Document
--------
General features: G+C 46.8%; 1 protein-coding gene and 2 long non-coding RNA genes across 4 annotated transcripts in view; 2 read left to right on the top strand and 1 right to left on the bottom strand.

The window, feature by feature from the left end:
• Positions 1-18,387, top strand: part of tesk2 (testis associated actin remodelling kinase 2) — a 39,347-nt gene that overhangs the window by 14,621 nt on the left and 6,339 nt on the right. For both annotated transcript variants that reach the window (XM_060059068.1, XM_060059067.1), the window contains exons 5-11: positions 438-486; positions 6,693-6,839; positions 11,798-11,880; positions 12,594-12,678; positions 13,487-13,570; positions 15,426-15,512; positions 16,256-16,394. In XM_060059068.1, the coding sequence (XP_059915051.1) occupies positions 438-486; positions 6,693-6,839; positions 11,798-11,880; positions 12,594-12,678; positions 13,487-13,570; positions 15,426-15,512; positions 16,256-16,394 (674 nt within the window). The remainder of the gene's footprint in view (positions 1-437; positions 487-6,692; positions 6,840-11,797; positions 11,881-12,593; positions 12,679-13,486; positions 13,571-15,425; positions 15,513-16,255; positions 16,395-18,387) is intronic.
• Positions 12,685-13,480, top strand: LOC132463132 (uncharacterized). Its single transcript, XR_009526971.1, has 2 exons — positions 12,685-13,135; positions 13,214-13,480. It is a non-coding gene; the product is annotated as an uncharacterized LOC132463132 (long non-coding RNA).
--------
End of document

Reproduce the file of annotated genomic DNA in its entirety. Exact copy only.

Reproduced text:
General features: G+C 46.8%; 1 protein-coding gene and 2 long non-coding RNA genes across 4 annotated transcripts in view; 2 read left to right on the top strand and 1 right to left on the bottom strand.

The window, feature by feature from the left end:
• Positions 1-18,387, top strand: part of tesk2 (testis associated actin remodelling kinase 2) — a 39,347-nt gene that overhangs the window by 14,621 nt on the left and 6,339 nt on the right. For both annotated transcript variants that reach the window (XM_060059068.1, XM_060059067.1), the window contains exons 5-11: positions 438-486; positions 6,693-6,839; positions 11,798-11,880; positions 12,594-12,678; positions 13,487-13,570; positions 15,426-15,512; positions 16,256-16,394. In XM_060059068.1, the coding sequence (XP_059915051.1) occupies positions 438-486; positions 6,693-6,839; positions 11,798-11,880; positions 12,594-12,678; positions 13,487-13,570; positions 15,426-15,512; positions 16,256-16,394 (674 nt within the window). The remainder of the gene's footprint in view (positions 1-437; positions 487-6,692; positions 6,840-11,797; positions 11,881-12,593; positions 12,679-13,486; positions 13,571-15,425; positions 15,513-16,255; positions 16,395-18,387) is intronic.
• Positions 12,685-13,480, top strand: LOC132463132 (uncharacterized). Its single transcript, XR_009526971.1, has 2 exons — positions 12,685-13,135; positions 13,214-13,480. It is a non-coding gene; the product is annotated as an uncharacterized LOC132463132 (long non-coding RNA).